Book Series Berliner Turfantexte, vol. 35

The Life of Serapion and other Christian Sogdian texts from the manuscripts E25 and E26

Nicholas Sims - Williams (ed)

  • Pages: 298 p.
  • Size:210 x 297 mm
  • Illustrations:11 b/w
  • Language(s):English
  • Publication Year:2015

  • ISBN: 978-2-503-55536-2
  • Paperback
  • Available


“In brief, the edition of the manuscripts constituting E25 and E26 is valuable not only for the light it sheds on the Sogdian language and the community of Sogdian Christians in Turfan, but also as a contribution to Syriac literary history, where Sogdian plays an important role as an early witness to Syriac works otherwise lost or attested only later.” (Adam Benkato, in Orientalistische Literaturzeitung, 112/3, 2017, p. 259)

« Ce travail se termine par un glossaire complet précédé de notes grammaticales, une bibliographie et un index des différents termes analysés. Onze planches de photos agrémentent également ce livre qui constitue un document précieux sur les langues iraniennes et syriaque, mais aussi pour notre connaissance de l’histoire de l’Asie centrale et des Églises orientales.» (Florence Jullien, dans Abstracta Iranica. 37-38-39, 2018)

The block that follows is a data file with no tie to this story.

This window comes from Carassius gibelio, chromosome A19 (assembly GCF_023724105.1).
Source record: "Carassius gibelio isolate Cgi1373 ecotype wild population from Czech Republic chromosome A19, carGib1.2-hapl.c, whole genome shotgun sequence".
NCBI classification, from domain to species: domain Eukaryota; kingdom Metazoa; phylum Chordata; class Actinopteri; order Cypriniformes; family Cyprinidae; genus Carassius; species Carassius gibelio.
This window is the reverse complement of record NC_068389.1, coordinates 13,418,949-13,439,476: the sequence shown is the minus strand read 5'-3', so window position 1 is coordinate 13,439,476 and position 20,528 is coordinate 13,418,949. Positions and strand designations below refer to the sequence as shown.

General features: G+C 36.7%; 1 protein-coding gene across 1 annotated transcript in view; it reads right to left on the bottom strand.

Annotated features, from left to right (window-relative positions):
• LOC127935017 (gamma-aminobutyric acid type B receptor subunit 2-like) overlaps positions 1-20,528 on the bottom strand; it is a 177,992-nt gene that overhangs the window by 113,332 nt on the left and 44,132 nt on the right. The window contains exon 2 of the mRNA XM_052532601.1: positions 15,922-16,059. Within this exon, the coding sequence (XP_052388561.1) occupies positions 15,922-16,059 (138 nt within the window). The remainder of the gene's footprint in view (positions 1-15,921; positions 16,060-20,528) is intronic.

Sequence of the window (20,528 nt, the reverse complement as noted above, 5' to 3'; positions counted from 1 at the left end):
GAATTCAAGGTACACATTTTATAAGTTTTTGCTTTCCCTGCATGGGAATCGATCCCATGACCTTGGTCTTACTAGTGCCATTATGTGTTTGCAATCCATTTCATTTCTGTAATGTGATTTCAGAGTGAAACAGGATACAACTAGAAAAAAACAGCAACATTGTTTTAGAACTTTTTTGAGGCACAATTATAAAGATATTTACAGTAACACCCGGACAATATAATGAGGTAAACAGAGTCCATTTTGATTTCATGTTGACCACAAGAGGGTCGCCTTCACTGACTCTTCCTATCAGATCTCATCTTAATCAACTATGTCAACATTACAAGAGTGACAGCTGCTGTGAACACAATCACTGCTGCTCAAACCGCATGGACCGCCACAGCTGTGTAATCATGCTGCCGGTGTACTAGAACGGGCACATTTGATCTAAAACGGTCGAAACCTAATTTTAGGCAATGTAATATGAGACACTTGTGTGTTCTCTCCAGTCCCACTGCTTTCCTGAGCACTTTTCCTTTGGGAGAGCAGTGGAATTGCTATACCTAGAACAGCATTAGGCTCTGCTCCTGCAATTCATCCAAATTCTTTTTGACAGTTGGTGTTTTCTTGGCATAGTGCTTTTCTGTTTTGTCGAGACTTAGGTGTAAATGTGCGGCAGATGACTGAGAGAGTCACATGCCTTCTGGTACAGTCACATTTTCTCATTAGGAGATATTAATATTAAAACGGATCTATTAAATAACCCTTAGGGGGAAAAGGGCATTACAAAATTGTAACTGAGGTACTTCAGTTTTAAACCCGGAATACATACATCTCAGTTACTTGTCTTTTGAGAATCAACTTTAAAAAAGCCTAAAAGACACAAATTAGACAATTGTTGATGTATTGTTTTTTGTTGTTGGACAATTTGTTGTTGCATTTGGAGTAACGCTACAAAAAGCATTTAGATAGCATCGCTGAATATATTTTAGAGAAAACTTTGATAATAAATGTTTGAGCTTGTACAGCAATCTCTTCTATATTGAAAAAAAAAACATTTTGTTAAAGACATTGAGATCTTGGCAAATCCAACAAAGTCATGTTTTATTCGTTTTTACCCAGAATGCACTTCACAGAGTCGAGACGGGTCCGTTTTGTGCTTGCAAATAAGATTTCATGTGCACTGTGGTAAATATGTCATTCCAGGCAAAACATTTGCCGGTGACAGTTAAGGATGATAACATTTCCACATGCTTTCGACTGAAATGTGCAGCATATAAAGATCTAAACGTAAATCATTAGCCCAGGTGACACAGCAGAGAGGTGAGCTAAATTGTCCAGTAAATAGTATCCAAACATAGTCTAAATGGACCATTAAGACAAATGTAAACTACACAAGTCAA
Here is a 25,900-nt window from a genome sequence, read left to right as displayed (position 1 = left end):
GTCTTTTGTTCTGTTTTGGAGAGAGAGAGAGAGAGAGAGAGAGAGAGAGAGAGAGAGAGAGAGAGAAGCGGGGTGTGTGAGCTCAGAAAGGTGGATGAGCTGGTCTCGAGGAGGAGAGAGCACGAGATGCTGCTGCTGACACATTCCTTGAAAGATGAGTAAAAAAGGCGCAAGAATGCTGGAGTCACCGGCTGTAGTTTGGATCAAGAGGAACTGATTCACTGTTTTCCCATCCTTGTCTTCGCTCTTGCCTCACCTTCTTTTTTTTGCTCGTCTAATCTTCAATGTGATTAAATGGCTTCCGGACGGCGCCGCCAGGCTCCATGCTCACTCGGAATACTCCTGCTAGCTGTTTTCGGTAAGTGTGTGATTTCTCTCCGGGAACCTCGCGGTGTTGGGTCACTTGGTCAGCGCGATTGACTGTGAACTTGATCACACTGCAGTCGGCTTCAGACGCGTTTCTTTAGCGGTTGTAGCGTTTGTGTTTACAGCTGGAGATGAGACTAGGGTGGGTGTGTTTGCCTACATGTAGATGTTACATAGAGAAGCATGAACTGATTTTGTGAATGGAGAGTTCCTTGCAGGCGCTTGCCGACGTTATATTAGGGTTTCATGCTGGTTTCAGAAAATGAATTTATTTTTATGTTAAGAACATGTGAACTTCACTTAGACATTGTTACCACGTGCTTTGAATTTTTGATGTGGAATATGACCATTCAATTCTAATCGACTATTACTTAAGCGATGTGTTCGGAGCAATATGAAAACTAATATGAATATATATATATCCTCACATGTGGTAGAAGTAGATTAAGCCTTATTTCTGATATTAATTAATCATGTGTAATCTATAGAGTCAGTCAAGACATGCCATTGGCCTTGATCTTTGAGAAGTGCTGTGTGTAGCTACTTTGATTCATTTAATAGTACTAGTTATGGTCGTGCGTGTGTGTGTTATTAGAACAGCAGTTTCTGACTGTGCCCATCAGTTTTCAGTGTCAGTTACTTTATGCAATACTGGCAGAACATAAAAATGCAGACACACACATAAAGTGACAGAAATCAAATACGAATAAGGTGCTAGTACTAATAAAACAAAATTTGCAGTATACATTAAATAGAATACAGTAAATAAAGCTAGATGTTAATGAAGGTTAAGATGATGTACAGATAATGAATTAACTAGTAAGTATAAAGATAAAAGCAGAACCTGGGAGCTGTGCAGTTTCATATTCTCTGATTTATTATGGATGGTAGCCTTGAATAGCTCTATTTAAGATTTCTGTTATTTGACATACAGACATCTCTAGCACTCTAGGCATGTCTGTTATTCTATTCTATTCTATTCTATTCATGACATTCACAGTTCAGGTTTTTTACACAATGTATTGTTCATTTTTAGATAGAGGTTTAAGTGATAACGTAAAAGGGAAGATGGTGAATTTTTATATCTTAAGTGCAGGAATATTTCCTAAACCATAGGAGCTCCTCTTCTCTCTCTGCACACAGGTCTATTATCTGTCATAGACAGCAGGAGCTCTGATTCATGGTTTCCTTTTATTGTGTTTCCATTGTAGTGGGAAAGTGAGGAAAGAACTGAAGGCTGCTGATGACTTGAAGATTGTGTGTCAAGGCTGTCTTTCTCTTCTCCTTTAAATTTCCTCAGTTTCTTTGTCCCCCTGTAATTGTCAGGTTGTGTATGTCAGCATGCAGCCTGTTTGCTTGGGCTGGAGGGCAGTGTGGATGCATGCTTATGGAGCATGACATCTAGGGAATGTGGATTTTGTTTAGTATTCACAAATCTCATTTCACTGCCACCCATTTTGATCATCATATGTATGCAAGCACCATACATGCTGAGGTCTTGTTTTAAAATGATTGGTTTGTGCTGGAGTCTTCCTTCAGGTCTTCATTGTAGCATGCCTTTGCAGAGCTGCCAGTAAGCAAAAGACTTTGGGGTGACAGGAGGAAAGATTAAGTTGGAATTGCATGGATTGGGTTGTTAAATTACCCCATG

« Le présent ouvrage de Nicholas Sims-Williams est une contribution incontournable dans le domaine de la littérature sogdienne chrétienne. » (Damien Labadie, dans Apocrypha, 31, 2020, p. 247)



The Sogdian texts published in this volume are of interest and importance in various ways. The Life of Serapion is particularly significant from a linguistic point of view, being a close translation of a known Syriac text, so that its rare words and unusual grammatical forms can be interpreted with confidence. The Life of John of Dailam, on the other hand, differs substantially from the surviving Syriac versions and preserves details unrecorded elsewhere concerning the history of western Iran in the early Islamic period. A text on omens represents an extremely ancient, pre-Christian survival, with clear parallels not only in Syriac but even in Babylonian omen texts, while a refutation of Manichaeism sheds light on the attitude of the Christian community in the Turfan oasis towards their Manichaean neighbours. All these texts are provided with translation and detailed commentary, and the volume concludes with grammatical notes, complete glossary, bibliography, index of words discussed, and eleven plates. This work will be of interest to specialists in Iranian languages, mediaeval Iran and Central Asia, Syriac literature and the history of the "Church of the East".